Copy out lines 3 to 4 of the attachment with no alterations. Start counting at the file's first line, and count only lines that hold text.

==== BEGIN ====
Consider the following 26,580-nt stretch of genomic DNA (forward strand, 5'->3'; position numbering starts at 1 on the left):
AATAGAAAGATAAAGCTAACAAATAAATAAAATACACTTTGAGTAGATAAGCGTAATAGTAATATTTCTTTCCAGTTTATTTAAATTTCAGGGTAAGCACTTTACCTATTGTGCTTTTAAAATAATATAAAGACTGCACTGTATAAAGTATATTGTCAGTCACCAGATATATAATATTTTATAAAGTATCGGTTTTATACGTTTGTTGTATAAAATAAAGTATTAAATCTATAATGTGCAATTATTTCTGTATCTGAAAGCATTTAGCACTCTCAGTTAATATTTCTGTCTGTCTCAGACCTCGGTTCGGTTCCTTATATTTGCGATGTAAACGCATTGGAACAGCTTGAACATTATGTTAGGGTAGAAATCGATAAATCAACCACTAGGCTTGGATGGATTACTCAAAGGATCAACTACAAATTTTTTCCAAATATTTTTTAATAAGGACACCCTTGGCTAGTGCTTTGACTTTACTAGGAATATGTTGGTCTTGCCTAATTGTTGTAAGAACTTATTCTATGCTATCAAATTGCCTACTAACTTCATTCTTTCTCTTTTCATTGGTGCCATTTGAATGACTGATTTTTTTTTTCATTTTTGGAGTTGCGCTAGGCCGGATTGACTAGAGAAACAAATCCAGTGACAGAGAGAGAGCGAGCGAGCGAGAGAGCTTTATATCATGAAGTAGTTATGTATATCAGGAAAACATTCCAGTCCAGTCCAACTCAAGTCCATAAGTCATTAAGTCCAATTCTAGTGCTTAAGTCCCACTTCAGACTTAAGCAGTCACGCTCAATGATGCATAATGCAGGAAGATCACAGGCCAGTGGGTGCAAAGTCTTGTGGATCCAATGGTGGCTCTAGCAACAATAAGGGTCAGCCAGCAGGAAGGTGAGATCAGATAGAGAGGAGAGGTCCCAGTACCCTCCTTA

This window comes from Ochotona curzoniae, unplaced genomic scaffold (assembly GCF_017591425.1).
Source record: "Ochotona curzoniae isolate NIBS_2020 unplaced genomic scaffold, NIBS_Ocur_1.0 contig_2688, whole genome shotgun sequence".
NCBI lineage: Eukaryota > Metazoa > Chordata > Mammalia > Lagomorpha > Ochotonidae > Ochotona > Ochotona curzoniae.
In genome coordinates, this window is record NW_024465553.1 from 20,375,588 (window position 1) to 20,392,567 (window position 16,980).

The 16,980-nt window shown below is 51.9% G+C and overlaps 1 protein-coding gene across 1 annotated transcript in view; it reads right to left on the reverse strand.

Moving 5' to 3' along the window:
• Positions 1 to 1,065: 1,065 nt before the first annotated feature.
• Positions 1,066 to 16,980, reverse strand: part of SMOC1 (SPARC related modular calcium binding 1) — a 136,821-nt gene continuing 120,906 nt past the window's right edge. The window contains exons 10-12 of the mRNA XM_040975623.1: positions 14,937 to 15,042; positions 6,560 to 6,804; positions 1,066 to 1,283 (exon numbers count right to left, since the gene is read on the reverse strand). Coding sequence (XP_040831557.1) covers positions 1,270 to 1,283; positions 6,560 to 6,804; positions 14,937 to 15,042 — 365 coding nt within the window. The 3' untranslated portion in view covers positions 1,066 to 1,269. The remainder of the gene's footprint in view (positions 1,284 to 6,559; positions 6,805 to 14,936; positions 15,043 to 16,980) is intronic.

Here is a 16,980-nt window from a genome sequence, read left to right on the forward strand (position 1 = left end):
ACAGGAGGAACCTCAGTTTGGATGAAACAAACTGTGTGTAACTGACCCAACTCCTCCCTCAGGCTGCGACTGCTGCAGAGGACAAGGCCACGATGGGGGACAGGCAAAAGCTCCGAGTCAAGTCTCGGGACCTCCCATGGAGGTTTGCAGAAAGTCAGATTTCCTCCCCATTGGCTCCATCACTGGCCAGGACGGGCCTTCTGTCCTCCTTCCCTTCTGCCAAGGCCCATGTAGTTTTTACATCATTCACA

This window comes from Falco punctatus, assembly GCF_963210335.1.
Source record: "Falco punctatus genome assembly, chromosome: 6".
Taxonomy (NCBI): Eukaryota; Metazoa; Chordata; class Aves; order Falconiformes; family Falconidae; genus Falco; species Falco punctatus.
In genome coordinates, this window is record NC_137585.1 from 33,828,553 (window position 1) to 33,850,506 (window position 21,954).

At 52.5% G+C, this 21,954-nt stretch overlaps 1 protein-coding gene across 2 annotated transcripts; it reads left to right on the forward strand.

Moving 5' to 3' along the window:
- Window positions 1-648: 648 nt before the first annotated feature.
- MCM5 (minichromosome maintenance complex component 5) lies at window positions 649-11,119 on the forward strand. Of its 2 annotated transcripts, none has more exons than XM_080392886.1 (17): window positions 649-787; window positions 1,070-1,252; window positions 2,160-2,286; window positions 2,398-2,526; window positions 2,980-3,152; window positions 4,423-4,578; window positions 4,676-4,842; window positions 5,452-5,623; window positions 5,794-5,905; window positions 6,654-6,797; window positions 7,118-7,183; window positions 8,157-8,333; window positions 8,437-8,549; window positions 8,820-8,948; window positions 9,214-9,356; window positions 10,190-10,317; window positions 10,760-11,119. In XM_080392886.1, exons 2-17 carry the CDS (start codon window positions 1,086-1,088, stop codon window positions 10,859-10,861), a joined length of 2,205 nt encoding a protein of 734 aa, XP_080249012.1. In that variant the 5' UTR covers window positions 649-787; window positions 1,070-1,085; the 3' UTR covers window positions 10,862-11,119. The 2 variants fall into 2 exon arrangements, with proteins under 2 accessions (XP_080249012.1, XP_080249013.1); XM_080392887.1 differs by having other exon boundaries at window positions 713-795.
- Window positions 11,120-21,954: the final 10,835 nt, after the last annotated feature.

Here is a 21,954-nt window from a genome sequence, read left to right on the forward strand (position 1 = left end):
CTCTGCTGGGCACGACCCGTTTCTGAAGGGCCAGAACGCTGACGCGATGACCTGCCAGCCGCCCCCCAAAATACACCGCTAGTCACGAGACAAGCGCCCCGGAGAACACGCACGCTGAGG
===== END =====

This window comes from Ochotona curzoniae, unplaced genomic scaffold (assembly GCF_017591425.1).
Source record: "Ochotona curzoniae isolate NIBS_2020 unplaced genomic scaffold, NIBS_Ocur_1.0 contig_2688, whole genome shotgun sequence".